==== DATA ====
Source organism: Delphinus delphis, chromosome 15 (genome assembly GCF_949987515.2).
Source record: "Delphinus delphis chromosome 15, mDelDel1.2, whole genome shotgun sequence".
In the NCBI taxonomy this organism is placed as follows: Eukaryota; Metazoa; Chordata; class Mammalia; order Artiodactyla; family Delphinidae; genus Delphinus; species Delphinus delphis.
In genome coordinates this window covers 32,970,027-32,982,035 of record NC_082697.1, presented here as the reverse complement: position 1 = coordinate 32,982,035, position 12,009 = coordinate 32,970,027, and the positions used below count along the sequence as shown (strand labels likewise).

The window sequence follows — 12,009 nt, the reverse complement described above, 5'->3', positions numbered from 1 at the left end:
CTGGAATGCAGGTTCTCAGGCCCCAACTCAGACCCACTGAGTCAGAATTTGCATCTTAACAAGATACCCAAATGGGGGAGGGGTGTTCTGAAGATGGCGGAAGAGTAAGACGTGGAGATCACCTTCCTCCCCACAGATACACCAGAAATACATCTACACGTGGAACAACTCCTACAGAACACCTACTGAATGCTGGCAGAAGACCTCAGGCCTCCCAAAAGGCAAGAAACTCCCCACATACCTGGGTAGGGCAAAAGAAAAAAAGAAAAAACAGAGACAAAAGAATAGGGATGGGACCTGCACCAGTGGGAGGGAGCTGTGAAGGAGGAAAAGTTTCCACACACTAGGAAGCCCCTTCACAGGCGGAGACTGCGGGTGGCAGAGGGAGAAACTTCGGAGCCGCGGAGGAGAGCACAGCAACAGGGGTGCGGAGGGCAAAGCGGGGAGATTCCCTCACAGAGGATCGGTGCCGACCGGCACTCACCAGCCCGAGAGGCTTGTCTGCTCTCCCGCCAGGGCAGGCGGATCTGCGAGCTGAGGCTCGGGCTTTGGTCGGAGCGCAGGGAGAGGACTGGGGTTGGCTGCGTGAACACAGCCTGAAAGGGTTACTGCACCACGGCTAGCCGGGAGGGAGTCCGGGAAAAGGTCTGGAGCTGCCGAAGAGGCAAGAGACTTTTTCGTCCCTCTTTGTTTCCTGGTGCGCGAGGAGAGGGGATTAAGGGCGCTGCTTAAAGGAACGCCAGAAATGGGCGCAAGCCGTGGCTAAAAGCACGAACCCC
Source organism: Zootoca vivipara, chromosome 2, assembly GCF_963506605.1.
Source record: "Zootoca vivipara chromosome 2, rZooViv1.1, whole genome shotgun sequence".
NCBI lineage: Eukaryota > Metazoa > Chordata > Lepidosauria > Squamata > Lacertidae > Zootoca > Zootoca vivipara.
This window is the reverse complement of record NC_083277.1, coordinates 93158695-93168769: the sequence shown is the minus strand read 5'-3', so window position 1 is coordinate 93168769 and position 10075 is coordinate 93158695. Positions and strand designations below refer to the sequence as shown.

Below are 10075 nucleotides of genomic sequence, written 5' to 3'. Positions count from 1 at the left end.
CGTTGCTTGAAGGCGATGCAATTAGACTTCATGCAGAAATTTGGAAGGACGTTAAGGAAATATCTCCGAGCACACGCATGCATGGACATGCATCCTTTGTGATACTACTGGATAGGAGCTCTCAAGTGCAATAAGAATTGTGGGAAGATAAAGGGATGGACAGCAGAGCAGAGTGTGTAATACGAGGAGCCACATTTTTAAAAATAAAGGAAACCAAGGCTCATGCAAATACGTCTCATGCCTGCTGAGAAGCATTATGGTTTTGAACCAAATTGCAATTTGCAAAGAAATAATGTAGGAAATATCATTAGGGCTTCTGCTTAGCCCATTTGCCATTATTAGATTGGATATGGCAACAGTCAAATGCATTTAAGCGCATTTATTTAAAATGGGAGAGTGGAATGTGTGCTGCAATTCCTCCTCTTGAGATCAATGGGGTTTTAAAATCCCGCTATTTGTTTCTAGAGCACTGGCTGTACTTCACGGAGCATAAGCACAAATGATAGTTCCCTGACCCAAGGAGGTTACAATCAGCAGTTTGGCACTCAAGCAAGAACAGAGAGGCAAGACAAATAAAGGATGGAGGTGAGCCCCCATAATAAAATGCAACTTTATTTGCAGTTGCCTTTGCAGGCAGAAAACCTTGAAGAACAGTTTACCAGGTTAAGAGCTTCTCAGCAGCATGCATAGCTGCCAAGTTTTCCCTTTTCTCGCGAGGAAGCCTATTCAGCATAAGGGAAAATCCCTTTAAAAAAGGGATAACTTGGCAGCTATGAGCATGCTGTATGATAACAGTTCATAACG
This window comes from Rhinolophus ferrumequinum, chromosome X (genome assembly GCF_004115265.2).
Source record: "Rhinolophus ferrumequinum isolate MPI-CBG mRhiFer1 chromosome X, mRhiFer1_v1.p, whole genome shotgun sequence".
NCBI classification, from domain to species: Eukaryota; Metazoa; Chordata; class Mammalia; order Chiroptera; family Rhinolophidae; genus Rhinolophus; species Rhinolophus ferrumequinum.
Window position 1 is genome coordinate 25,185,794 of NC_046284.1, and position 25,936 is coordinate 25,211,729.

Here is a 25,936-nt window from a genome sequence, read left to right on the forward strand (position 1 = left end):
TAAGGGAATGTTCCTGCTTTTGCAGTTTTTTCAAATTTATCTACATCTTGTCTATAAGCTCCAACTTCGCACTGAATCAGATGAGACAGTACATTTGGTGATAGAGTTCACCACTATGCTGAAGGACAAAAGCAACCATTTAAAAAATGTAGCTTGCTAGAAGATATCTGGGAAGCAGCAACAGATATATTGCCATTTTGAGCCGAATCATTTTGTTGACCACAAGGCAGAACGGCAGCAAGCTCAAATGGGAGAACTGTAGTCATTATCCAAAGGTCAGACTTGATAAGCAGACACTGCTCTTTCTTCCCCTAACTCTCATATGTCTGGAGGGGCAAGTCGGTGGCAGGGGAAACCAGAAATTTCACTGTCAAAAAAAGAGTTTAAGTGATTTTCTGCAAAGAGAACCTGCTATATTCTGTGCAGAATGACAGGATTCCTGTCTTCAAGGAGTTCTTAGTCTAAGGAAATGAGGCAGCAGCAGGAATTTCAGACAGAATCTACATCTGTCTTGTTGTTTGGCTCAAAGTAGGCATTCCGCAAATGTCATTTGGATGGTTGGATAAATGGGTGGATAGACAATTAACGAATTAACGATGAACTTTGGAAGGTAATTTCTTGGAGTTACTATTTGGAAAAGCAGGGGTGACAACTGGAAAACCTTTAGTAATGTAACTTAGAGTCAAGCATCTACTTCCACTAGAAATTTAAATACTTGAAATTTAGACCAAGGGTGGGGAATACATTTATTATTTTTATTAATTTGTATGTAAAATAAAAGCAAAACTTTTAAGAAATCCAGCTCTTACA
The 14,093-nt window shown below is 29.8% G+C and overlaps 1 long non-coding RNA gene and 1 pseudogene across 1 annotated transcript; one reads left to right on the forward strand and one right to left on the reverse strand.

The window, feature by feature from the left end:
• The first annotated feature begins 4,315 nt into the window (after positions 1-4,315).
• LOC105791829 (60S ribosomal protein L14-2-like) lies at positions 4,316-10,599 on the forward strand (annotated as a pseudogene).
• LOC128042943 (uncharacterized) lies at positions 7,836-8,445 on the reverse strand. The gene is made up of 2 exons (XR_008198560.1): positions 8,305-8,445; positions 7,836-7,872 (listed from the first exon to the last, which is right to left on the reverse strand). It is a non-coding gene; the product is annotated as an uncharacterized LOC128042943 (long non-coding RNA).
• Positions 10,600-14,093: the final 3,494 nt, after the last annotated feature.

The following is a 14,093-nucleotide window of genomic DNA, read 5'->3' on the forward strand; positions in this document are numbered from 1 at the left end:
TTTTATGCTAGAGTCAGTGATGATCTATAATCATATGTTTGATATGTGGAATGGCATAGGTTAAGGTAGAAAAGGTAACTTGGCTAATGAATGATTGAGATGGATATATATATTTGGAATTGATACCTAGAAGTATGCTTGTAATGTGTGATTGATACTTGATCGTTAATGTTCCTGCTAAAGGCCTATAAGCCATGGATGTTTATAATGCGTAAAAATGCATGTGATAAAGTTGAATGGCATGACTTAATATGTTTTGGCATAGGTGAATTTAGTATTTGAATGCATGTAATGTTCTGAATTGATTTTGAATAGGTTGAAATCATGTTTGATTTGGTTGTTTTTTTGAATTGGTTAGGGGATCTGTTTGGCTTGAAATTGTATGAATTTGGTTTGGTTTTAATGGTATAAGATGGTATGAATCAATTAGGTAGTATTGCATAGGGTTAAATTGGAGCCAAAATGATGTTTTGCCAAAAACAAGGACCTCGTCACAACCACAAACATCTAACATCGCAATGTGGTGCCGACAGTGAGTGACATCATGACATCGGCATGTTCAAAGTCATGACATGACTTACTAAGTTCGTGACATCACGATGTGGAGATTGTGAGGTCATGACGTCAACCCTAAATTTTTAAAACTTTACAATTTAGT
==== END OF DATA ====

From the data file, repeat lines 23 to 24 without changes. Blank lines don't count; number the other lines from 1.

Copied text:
• LOC128042943 (uncharacterized) lies at positions 7,836-8,445 on the reverse strand. The gene is made up of 2 exons (XR_008198560.1): positions 8,305-8,445; positions 7,836-7,872 (listed from the first exon to the last, which is right to left on the reverse strand). It is a non-coding gene; the product is annotated as an uncharacterized LOC128042943 (long non-coding RNA).
• Positions 10,600-14,093: the final 3,494 nt, after the last annotated feature.